Over at the Molecular Ecologist, guest contributor Arianne Albert walks through how to make heatmap figures in R.
Heatmaps are incredibly useful for the visual display of microarray data or data from high-trhoughput sequencing studies such as microbiome analysis. Basically, they are false colour images where cells in the matrix with high relative values are coloured differently from those with low relative values. Heatmaps can range from very simple blocks of colour with lists along 2 sides, or they can include information about hierarchical clustering, and/or values of other covariates of interest. Fortunately, R provides lots of options for constructing and annotating heatmaps.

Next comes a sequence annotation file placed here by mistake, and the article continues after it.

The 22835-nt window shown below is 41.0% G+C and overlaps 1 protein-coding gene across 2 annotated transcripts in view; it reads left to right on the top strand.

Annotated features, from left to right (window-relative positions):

I’ve personally used heatmap graphics for visualizing population structure in a sample, or linkage disequilibrium along a stretch of genetic sequence, but I haven’t done anything very complex. Arianne’s examples use a data set that’s freely available on Dryad, and she includes a lot of step-by-step detail to build up complex figures—if you’re going to be visualizing some microarrary results or metagenomics data any time soon, you should read the whole thing, and probably bookmark it.◼